From time to time we all see or hear about professional athletes being put into critical situations for their team: being put on the ice for sudden death overtime in hockey, pitching or batting in the the bottom of the ninth in baseball, or playing an elimination game in any sport. When interviewers ask if they are nervous, many of them discuss how they’ve trained for years for this moment – and how they relish the chance to make a difference. Jose Bautista’s series saving homerun in the ALDS a few weeks ago was the perfect example of this – with one swing of the bat, he changed the fortunes of his team. And it was a moment he absolutely savors…
I wish you could have heard my thoughts in that moment. It’s the closest I have ever felt to being a superhero. I felt like I was Batman, and the villain had the girl dangling off the edge of the building. My adrenaline wasn’t 10-out-of-10. It was ten-million-out-of-10.
While sports offer a spotlight for these sorts of heroic actions, there are numerous other careers that make life-saving decisions without the pomp and circumstance that Bautista and many like him enjoy – military personnel, first responders, and those who work in the medical field. Each man or woman who works in these fields and others like them trains to defend, protect, and save lives – looking precisely to those moments where their actions might make a difference.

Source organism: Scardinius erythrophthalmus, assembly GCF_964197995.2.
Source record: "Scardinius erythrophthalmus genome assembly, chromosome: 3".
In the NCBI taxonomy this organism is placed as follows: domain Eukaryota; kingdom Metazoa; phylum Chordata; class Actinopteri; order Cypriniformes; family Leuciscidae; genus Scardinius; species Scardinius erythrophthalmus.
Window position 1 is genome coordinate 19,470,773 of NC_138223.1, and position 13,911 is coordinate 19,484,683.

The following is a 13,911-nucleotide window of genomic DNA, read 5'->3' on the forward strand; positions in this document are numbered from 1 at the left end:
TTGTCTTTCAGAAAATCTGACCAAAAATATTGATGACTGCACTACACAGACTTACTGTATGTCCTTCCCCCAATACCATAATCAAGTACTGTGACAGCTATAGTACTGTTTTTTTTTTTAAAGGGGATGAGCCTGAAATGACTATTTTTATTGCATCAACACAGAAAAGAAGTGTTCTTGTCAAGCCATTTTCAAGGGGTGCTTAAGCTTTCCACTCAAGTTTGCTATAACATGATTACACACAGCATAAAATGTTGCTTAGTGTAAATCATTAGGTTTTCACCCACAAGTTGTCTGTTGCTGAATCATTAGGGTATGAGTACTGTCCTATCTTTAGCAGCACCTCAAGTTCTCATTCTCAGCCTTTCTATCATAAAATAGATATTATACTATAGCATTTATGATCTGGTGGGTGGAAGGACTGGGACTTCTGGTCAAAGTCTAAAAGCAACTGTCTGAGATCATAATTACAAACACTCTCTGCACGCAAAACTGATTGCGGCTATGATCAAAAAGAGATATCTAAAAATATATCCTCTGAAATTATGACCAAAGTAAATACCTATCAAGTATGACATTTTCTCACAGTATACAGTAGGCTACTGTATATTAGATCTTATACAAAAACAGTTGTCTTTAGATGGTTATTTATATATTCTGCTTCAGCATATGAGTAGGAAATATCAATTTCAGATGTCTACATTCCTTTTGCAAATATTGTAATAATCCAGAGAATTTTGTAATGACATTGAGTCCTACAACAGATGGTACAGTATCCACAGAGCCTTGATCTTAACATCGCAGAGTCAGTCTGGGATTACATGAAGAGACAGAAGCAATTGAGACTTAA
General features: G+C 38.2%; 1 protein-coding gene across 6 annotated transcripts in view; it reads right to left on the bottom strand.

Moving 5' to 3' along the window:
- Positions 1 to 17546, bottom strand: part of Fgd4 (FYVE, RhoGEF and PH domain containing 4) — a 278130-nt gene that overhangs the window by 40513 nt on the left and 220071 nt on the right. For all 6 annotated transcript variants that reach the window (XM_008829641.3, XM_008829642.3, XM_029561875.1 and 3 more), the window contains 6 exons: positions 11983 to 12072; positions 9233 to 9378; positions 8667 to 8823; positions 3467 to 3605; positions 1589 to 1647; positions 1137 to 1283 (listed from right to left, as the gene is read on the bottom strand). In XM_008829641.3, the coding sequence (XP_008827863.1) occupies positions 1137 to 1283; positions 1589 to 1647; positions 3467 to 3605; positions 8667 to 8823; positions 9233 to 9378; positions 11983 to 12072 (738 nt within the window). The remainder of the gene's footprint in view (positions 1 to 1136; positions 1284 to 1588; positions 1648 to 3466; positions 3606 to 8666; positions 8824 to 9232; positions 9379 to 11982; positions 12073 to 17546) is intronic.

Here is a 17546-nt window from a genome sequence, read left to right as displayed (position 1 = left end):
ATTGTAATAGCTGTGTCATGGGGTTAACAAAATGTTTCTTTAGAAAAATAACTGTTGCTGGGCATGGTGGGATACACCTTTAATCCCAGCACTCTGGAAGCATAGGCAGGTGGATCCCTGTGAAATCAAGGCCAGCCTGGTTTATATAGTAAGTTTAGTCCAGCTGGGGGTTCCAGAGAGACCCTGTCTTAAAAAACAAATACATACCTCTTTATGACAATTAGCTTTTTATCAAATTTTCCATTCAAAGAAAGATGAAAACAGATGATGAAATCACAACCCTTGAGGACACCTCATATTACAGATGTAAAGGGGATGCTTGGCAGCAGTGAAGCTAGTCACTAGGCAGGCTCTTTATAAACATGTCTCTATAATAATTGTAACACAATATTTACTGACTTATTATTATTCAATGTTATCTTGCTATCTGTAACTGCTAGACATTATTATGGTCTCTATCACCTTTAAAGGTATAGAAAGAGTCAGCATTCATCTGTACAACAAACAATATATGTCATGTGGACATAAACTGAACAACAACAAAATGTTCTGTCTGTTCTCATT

I think that every kid who has ever tied a cape around their neck and pretended to be a superhero has felt that same hope,wanting to make a difference. Many superheroes embody those qualities many of us aspire to: of courage, of selflessness, and that same desire to make a difference in the lives of other.
I had an experience a couple of weeks ago that reminded me that it’s a lot easier to imagine yourself as the hero than to actually be the hero.
The last week of October was a big week for the Landry family: in preparation for the birth of our fifth child, we moved from our home in Spruce Grove to a newer, bigger home in Stony Plain. On Saturday morning (Halloween), some friends had helped me put the final load in the moving truck and on our way to my new home we came upon the scene of a horrific accident – mere moments after it must have happened. Directly in front of me on the highway was a pickup truck, the front end crumpled, the hood slightly raised, with a small fire burning in the engine. To my right, in the ditch was a gravel truck – the hood open and a tire bent at an awkward angle. As I came to a stop, others who had witnessed the crash were trying to help those in the pickup truck and directed us to check on the driver of the gravel truck.
I took about ten steps in that direction and stopped when I saw someone’s arm through the passenger side window. In this moment fear set in. What was I going to find? Was the driver even alive? In that moment I froze, knowing that I needed to step forward, but I was unable to do it. My friend, following in a second vehicle, ran past me and climbed up to cab to find the driver alive and semi-conscious… and we stayed with her right up until EMS arrived to take over her care.